For the last six years, I’ve been advocating for the larger push to digitize land records. I first became interested in these after stumbling on a few research guides highlighting their importance in the absence of vital records. For the next four years, I compiled lists of records I thought would be important to my own family history and really took a shot in the dark when traveling to the archives. I wasn’t sure if they would pan out.
The reality is that not all of the land records found in the archives will be of use. However, in many cases, they will help if you obtain the right one. Using Szukaj w Archiwach is a quick way to find them in the Polish archives. Both property and mortgage records typically show transfers between family members dating back to about the early 1810s. Land recessions and certificates can also help researchers go back one generation further to the late 1700s.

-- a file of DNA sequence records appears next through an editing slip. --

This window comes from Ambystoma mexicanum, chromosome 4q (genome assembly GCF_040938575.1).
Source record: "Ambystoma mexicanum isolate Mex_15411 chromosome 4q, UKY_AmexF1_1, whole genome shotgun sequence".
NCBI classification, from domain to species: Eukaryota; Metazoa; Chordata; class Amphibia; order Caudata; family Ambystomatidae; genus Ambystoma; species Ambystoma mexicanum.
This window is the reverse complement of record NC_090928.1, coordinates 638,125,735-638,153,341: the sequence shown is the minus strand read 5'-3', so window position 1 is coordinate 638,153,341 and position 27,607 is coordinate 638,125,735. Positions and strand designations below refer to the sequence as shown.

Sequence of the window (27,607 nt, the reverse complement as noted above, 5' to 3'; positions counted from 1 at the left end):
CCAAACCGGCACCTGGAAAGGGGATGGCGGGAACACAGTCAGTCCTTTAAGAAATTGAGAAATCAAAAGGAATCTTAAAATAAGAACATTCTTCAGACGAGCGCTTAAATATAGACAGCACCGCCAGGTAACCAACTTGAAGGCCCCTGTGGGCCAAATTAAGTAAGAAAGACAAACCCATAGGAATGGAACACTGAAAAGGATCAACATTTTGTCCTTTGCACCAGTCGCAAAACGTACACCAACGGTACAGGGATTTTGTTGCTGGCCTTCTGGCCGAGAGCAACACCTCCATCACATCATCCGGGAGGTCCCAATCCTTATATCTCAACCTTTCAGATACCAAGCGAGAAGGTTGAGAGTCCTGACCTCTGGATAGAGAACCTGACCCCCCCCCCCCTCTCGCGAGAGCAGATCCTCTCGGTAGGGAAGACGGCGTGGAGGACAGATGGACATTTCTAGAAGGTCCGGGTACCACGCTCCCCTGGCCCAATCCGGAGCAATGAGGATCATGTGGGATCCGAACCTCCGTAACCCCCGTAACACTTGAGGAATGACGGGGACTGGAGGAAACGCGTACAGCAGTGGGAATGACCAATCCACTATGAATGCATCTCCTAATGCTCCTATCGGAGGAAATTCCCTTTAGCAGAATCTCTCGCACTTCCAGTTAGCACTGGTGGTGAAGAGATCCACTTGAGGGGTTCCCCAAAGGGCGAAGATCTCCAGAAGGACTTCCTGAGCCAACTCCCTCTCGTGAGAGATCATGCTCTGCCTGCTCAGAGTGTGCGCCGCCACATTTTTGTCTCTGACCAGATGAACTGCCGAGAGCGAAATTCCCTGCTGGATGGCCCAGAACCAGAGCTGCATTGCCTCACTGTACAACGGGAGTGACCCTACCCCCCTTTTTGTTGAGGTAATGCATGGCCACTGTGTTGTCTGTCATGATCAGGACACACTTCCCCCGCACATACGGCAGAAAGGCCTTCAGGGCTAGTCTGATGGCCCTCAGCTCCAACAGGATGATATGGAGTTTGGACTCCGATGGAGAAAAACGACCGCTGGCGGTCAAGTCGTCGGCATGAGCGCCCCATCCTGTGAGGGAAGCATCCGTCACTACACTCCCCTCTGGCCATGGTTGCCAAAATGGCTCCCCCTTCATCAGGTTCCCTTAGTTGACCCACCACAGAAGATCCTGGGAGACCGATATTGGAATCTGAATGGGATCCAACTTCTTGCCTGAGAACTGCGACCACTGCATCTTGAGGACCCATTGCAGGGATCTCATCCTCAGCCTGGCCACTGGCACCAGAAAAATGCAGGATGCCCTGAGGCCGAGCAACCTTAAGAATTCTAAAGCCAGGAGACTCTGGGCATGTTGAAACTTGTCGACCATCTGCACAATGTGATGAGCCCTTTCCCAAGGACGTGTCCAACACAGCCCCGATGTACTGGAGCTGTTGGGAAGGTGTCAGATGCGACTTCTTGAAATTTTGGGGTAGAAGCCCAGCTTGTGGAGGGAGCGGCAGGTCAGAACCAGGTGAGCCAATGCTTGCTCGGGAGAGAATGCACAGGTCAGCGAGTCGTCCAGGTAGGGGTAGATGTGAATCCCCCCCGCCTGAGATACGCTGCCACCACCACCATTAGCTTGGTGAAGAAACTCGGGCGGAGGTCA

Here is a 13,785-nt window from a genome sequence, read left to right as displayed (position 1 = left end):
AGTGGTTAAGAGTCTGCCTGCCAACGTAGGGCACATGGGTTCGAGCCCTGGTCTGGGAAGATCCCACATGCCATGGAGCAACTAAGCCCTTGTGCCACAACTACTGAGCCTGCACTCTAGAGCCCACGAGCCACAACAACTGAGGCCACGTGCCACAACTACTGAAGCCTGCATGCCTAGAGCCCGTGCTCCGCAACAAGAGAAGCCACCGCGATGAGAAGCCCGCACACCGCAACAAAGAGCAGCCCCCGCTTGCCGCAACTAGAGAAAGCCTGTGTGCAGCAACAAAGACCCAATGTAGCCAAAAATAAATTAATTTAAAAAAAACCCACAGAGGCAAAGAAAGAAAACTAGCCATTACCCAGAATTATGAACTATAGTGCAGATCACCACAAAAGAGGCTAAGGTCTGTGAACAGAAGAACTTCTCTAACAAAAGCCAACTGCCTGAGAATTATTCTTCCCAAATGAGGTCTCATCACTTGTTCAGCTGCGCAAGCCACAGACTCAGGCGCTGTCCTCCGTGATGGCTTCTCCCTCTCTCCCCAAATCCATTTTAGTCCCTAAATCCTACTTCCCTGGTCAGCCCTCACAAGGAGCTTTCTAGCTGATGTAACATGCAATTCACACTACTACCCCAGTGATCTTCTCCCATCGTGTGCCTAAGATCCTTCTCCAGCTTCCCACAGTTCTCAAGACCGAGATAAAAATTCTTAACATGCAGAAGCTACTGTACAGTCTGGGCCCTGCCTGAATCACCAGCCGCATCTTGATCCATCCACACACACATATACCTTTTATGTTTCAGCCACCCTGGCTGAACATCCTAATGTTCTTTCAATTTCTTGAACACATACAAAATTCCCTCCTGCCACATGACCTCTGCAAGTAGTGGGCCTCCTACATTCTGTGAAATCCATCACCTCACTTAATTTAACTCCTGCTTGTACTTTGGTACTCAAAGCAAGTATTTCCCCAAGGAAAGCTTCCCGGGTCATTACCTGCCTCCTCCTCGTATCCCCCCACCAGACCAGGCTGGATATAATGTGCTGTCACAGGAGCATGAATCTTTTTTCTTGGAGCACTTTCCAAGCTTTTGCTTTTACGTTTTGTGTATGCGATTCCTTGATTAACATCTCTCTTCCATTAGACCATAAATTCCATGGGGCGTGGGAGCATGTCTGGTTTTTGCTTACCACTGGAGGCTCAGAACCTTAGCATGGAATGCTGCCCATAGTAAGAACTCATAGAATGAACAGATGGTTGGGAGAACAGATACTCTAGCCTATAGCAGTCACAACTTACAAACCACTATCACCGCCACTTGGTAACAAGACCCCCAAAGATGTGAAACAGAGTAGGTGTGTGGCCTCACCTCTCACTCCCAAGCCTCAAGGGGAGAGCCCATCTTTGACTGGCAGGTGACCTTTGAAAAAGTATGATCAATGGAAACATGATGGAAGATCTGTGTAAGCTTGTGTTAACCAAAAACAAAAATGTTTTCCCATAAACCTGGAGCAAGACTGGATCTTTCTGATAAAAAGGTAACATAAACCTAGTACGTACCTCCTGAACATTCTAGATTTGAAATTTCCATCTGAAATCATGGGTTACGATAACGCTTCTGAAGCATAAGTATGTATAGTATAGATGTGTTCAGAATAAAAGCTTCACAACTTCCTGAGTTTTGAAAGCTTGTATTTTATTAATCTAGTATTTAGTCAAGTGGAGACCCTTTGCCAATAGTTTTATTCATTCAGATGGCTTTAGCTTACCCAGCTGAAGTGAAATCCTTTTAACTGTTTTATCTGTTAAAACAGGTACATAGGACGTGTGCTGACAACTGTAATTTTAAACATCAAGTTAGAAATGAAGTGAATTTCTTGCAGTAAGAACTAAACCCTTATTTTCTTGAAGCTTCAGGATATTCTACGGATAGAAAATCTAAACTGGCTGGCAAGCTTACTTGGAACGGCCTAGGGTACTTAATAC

The video below highlights just one example of my success with land records, specifically the Grundbücher from Rarfin in Belgard with my Gehrke family.
These books need to be digitized with the same sense of urgency as the church books and civil registers, prioritizing areas where those vital records are largely missing.
This is one project I intend to continue over the years to make research more accessible to the public. I will continue to make every document that I am given permission to share available online on the records portal. These consist of records I have paid researchers to obtain as well as records I have photographed myself.